At the Houston Symphony, we believe that everyone in our community should have access to great orchestral music regardless of ability to pay. With over 20 free concerts per year, a Student Concert Series that reached over 55,000 students during the 2014-15 Season and numerous free musician visits to schools, hospitals and community centers, we are already working hard to make that vision a reality, but we still want to do more.

This is why the Houston Symphony, Houston Independent School District and Presenting Sponsor BBVA Compass Foundation have launched an unprecedented school residency that will reach more than 400 economically-disadvantaged students at Crespo Elementary. This 3-year pilot program is designed to make classical music accessible to students, parents, school staff and faculty and to deepen the level of music understanding within this school community.

Houston Symphony Community-Embedded Musicians David Connor (bass) and Anthony Parce (viola) teach students at Crespo Elementary.

Houston Symphony Community-Embedded Musicians David Connor (bass) and Anthony Parce (viola) teach students at Crespo Elementary.

Crespo Elementary is a fine arts magnet school where every student has the opportunity to specialize in art, band, dance, drama or technology. Houston Symphony Community-Embedded Musicians Anthony Parce and David Connor visit each fine arts classroom on a bi-weekly basis so that all 3rd-5th grade students, regardless of their fine arts specialty, receive the Houston Symphony residency curriculum. All lessons will take place in school and during school hours and include music appreciation, recorder instruction and composition lessons.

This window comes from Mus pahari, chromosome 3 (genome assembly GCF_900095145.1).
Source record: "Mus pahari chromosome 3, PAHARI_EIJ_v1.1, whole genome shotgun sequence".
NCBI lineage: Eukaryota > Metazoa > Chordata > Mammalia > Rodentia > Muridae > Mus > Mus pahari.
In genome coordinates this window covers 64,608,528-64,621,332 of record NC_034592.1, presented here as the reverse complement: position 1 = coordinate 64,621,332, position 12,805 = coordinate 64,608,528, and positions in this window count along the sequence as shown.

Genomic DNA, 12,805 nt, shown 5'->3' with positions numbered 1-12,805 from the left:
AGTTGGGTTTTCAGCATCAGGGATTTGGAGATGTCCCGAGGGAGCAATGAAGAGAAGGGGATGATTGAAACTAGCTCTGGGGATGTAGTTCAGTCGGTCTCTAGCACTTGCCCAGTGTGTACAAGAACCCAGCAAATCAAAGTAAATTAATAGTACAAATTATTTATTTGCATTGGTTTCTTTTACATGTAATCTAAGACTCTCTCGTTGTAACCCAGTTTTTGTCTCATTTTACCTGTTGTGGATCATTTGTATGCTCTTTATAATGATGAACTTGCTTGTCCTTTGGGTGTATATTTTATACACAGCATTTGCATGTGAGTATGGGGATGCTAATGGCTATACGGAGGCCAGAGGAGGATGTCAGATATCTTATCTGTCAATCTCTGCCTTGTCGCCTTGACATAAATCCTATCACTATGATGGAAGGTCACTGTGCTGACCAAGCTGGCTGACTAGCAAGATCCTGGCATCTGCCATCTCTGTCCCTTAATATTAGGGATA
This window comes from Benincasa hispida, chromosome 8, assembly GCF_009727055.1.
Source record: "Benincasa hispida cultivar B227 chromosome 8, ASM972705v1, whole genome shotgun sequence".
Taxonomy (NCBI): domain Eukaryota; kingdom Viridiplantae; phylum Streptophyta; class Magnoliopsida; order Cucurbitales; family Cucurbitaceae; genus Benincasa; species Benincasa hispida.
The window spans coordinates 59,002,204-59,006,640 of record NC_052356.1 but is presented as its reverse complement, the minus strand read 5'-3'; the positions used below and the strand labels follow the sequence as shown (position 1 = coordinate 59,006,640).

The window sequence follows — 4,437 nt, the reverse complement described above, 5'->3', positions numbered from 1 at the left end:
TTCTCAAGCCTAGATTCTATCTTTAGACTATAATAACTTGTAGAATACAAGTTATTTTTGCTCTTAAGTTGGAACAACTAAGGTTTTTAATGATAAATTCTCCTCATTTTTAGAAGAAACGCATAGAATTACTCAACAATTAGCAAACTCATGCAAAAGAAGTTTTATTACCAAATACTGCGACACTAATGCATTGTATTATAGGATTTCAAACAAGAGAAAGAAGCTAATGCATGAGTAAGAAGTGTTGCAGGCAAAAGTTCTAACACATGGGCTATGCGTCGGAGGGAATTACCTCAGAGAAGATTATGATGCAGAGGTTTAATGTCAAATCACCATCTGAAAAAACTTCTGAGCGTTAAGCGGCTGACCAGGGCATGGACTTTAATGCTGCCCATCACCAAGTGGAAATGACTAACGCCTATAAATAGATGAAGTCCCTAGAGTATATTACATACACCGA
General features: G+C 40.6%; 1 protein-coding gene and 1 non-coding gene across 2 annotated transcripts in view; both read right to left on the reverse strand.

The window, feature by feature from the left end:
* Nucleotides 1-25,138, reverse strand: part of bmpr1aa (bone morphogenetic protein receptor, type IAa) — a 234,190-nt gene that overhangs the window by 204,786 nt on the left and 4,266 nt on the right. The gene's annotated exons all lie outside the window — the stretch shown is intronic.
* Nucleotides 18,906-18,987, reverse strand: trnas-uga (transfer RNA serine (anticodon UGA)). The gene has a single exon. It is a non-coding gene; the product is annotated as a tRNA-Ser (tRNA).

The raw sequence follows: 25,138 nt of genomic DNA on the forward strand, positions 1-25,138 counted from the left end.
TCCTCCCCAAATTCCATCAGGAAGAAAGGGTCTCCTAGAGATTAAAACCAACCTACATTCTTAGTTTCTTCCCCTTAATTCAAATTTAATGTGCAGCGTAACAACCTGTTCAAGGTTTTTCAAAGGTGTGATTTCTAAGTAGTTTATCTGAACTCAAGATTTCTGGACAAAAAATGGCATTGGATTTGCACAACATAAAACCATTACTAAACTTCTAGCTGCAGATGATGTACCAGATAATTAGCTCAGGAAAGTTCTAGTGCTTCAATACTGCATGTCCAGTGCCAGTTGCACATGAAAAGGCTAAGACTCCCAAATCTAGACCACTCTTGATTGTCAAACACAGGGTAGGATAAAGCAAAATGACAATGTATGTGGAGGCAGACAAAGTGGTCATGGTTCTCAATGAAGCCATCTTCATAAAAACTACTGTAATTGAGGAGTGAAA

School residency programs are not unique in the orchestra world. So what makes the Houston Symphony School residency at Crespo so special?

  • This residency reaches the whole school community. The program will bring students and their families outside of the school and into full concert experiences as part of the Houston Symphony’s family and student concert series at Jones Hall. Additionally, the Houston Symphony will also bring ensembles to Crespo for Family Chamber Concert Nights. The residency at Crespo Elementary aims to weave orchestral music into the fabric of the school community, including the families of the students.
  • Students at Crespo pose with Houston Symphony Community-Embedded Musician David Connor.

    Students at Crespo pose with Houston Symphony Community-Embedded Musician David Connor.

    This residency connects the students to the stage. While many orchestras across the country have teaching artists that bring music into the schools, the concept of a community-embedded musician is unique to the industry. One of the biggest differences between the Houston Symphony community-embedded musicians and other top-tier orchestra teaching artists is that the Crespo students will actually be able to see their community-embedded musician on stage at the concerts!

  • This residency is about the process. Mr. Connor and Mr. Parce prioritize inquiry-based instruction that inspires creativity through music. Students are learning that an important part of listening to music is asking questions and creating their own meaning. The hope is that every student will learn to find his or her voice through actively perceiving and interpreting music. As part of this inquiry-based instruction, the students will learn basic skills of music composition and create a group “musical adventure” project, which will be premiered at Crespo Elementary’s Fine Arts Night in May.

The Houston Symphony is thrilled to be participating in this unique residency at Crespo Elementary along with presenting sponsor BBVA Compass Foundation. The Houston Symphony also thanks Spec’s Charitable Foundation/Spec’s Wines, Spirits and Finer Foods, the Robert and Janice McNair Foundation, Medistar, Mr. Jay Steinfeld & Mrs. Barbara Winthrop, and Nancy & Robert Peiser for their generous support of the Community-Embedded Musicians.